Now it is possible that we are on the threshold of an era when a brain scan performed soon after an injury will be able to predict those of us who would be most likely to recover completely as opposed to those of us who are most vulnerable and at risk for developing ongoing long-term chronic low back pain.
Over the past 20 years, neuroscientists at Northwestern University in Chicago have studied the brains of healthy people as opposed to people with chronic back pain.
What they have discovered is ‘brain differences’ which seem to predict who will and who will not develop chronic back pain.
“If proper evaluation and care can prevent chronic low back pain then this is energy well invested.”
Scientists have noticed that increased communication (crosstalk) between the area of our brains involved in emotional responses and the area of our brains involved in learning (the insula and the nucleus accubens, to be precise), may be predictive of which of us will and will not develop chronic low back pain.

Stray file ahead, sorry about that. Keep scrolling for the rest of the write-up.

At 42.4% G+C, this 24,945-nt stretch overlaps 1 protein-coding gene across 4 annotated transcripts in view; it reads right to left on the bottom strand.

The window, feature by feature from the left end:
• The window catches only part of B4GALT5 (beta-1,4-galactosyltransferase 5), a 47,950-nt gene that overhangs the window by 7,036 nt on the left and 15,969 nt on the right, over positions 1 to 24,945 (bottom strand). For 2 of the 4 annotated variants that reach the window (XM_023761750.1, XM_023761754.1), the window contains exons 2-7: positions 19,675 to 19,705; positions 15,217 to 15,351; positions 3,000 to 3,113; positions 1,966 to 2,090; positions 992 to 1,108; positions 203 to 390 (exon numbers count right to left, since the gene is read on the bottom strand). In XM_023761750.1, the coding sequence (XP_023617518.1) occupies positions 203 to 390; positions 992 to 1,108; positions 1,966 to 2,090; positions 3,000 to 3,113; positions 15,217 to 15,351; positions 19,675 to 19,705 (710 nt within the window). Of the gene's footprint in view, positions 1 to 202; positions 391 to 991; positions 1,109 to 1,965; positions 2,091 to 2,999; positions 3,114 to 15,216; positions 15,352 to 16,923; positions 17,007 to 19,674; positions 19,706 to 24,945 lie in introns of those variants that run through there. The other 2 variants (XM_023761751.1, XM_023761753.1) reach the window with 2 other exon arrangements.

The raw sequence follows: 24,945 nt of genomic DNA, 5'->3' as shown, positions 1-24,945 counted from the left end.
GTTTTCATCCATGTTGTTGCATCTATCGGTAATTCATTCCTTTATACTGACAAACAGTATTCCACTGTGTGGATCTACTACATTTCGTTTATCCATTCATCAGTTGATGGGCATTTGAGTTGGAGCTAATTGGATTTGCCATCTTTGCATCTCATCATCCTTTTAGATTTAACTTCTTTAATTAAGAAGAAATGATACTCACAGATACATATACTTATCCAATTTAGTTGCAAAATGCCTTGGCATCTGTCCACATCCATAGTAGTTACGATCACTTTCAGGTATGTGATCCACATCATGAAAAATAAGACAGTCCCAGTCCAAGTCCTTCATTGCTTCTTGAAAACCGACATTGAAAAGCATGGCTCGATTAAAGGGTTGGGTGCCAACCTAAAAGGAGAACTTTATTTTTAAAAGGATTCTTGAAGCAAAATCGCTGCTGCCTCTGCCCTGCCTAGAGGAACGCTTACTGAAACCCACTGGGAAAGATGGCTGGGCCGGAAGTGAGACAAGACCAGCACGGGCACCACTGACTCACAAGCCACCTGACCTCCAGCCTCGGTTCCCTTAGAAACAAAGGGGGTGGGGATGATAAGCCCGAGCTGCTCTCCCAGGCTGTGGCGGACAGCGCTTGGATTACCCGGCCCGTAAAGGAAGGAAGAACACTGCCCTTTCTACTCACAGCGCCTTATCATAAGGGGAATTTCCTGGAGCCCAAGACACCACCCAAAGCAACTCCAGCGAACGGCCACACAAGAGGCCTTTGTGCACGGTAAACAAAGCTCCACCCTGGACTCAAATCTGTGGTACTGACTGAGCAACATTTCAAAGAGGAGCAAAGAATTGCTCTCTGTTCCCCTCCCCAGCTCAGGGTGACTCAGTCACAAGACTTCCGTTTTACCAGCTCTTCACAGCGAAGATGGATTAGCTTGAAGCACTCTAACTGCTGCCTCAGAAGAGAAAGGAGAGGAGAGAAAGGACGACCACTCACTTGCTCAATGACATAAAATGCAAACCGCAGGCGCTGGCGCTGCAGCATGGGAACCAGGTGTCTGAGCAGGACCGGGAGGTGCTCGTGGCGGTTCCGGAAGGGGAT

Harvard University neurologist David Borsook notes that these new predictive findings are “trans-formative” and also he cautions that these study results need to be repeated on different patient populations.
If proper evaluation and care can prevent chronic low back pain then this is energy well invested.
Studies such as these underscore the importance of evaluating injury and pain patients from a holistic perspective and of avoiding tunnel vision medical labels and one-size-fits all magic-bullet pharmaceutical approaches.
Studies such as these remind us that despite our similarities, in truth we were each created to be unique and it is best not to compare our response to a given situation (injury) to another’s response to a similar situation.